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I'm on Postgres 13.5.

Records always have a number (type: integer) and optionally a single letter A-Z (type: varchar(1) – not char for framework reasons).

Records are typically sorted number ASC, letter ASC NULLS FIRST. The sequence may have gaps. Missing letters are represented as NULL.

For example, you might get this order: 1, 1A, 1B, 2, 10, 10A, 10C

Now, I want to do stuff like finding the two records "to the right" of a given record. So if the given record is number 2, I want to find 10 and 10A in the above example.

it would be convenient if I could query for a condition like (pseudo code): number > $given_number OR (number = $given_number AND letter > $given_letter NULLS FIRST)

This doesn't work as written, of course. What are ways I could achieve this?

I'd prefer not to merge the columns or to add new columns.

Solutions I can think of:

  • Select a list of record IDs in SQL, use application logic outside the DB to find IDs of the next two records, then make a second query to find only those.
  • A longer condition that explicitly accounts for NULLs, something like WHERE number > $given_number OR (number = $given_number AND (($given_letter IS NULL AND letter IS NOT NULL) OR letter > $given_letter)) ORDER BY number ASC, letter ASC NULLS FIRST LIMIT 2
  • Coalescing NULLs, something like WHERE number > $given_number OR (number = $given_number AND letter > COALESCE($given_letter, '')) ORDER BY number ASC, letter ASC NULLS FIRST LIMIT 2

Any better ideas? Or any thoughts on these?

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  • 1
    At least in SQL Server, coalescing null's to something is going to be your best bet as far as simplicity and performance. Adding OR clauses usually slows down query performance, especially when it's the primary where clause. Apr 13, 2022 at 12:10
  • 1
    The actual, precise table definition as CREATE TABLE statement including all necessary constraints would beat any lengthy prose about it. And a fiddle to go with it, ideally. Apr 13, 2022 at 18:38

2 Answers 2

4

If you can convert NULL values in letter to empty strings (''), everything just falls into place. The empty string sorts before any other value in default sort order.

That's assuming you don't have both empty strings and NULL values (which would be even more unfortunate).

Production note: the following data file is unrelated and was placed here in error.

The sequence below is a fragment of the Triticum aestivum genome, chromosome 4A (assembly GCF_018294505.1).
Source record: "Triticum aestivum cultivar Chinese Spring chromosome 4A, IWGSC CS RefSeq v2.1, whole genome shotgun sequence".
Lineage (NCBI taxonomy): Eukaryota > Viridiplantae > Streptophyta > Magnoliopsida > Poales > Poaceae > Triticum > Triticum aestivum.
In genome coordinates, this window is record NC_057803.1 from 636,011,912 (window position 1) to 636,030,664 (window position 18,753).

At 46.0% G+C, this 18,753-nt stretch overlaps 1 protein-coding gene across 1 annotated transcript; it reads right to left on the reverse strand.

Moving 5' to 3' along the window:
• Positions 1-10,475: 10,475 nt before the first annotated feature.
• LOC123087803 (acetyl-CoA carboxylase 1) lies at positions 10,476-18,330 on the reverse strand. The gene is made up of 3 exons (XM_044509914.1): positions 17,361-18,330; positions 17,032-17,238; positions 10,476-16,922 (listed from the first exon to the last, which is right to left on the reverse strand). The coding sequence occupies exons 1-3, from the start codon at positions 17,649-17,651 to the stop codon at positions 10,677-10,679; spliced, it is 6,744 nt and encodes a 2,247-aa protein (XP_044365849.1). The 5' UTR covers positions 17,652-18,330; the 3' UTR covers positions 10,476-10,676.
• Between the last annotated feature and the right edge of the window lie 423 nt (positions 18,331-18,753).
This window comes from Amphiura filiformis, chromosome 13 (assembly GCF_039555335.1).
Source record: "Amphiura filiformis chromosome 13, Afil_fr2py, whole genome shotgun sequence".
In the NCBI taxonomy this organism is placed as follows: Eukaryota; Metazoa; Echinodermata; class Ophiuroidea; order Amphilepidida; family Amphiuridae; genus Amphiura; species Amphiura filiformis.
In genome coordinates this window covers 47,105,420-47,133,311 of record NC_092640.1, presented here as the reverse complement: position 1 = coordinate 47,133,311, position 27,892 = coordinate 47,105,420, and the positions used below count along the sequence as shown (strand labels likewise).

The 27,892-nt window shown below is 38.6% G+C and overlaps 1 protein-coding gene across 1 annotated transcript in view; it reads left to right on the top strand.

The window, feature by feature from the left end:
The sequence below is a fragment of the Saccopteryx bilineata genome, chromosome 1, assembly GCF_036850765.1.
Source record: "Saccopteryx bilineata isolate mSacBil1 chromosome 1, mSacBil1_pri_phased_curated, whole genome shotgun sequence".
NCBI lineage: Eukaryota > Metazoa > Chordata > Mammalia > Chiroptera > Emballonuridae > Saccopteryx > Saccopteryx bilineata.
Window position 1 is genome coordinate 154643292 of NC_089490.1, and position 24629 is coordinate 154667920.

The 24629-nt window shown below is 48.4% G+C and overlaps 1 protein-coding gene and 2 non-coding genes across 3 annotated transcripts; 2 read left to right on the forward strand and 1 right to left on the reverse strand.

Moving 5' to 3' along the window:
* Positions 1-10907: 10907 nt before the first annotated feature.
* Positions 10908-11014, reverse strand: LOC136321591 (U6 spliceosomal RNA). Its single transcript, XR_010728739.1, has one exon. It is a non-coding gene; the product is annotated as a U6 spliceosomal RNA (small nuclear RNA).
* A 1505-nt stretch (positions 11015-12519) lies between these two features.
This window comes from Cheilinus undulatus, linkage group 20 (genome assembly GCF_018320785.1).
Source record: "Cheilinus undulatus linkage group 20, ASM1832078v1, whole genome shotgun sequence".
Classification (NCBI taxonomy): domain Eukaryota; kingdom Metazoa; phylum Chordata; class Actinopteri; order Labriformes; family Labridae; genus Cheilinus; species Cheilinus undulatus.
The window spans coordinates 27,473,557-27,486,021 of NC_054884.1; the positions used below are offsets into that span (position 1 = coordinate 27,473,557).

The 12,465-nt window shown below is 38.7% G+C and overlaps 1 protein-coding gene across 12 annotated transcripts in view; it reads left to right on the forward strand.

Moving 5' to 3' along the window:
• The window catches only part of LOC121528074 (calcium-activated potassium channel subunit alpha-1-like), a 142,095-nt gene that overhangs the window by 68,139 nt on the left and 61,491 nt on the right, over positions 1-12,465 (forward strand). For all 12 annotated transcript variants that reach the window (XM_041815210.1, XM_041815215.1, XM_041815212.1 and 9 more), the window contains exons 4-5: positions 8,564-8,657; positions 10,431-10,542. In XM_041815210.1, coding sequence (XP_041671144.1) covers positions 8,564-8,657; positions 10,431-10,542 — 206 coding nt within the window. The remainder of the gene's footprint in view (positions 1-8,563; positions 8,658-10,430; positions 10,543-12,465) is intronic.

UPDATE tbl SET letter = '' WHERE letter IS NULL;

ALTER TABLE tbl
  ALTER COLUMN letter SET NOT NULL
, ALTER COLUMN letter SET DEFAULT ''
, ADD PRIMARY KEY (number, letter)  -- optional
;

Your sort order:

number ASC, letter ASC NULLS FIRST

Becomes just:

number, letter

... finding the two records "to the right" of a given record.

SELECT *
FROM   tbl
WHERE  (number, letter) > (10, '')
ORDER  BY number, letter
LIMIT  2;

db<>fiddle here

Note the use of row-value comparison. See:

Back it up with a UNIQUE index or PK on (number, letter), and you are golden.

If you cannot sanitize the table definition, there is still a workaround:

SELECT *
FROM   tbl
WHERE  (number, COALESCE(letter, '')) > (10, COALESCE(NULL, ''))
ORDER  BY number, COALESCE(letter, '')
LIMIT  2;

Can even be supported with a matching multicolumn index. But rather keep it simple and convert your NULL values.

Aside:
For letters from A-Z the type "char" would be even a bit more efficient - decidedly distinct from char, which is never useful. (But your "framework reasons" probably stand against it.) See:

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  • 1
    Equally glorious as the previous answer you graced me with. Row-value comparisons seem like exactly what I was after. Thank you yet again, Erwin!
    – Henrik N
    Apr 13, 2022 at 21:45
1

For example, you might get this order: 1, 1A, 1B, 2, 10, 10A, 10C Now, I want to do stuff like finding the two records "to the right" of a given record. So if the given record is number 2, I want to find 10 and 10A in the above example.

The window function LEAD(column_name,1) OVER (ORDER BY ...) and LEAD(column_name,2) OVER (ORDER BY ...) might do what you want, if:

  • the fact that the values are one and two records away with the given sort order can be hard-wired in the query.
  • the condition to filter the given record can be added in an outer query, resulting in a potentially less efficient plan that your proposed solutions with a LIMIT clause.

The form of the query would be

SELECT * FROM (
   SELECT *,
   LEAD(number,1) OVER (ORDER BY number,letter nulls first) AS next_number_1,
   LEAD(letter,1) OVER (ORDER BY number,letter nulls first) AS next_letter_1,
   LEAD(number,2) OVER (ORDER BY number,letter nulls first) AS next_number_2,
   LEAD(letter,2) OVER (ORDER BY number,letter nulls first) AS next_letter_2
   FROM table
) s
WHERE number=$given_number AND letter is not distinct from $given_letter

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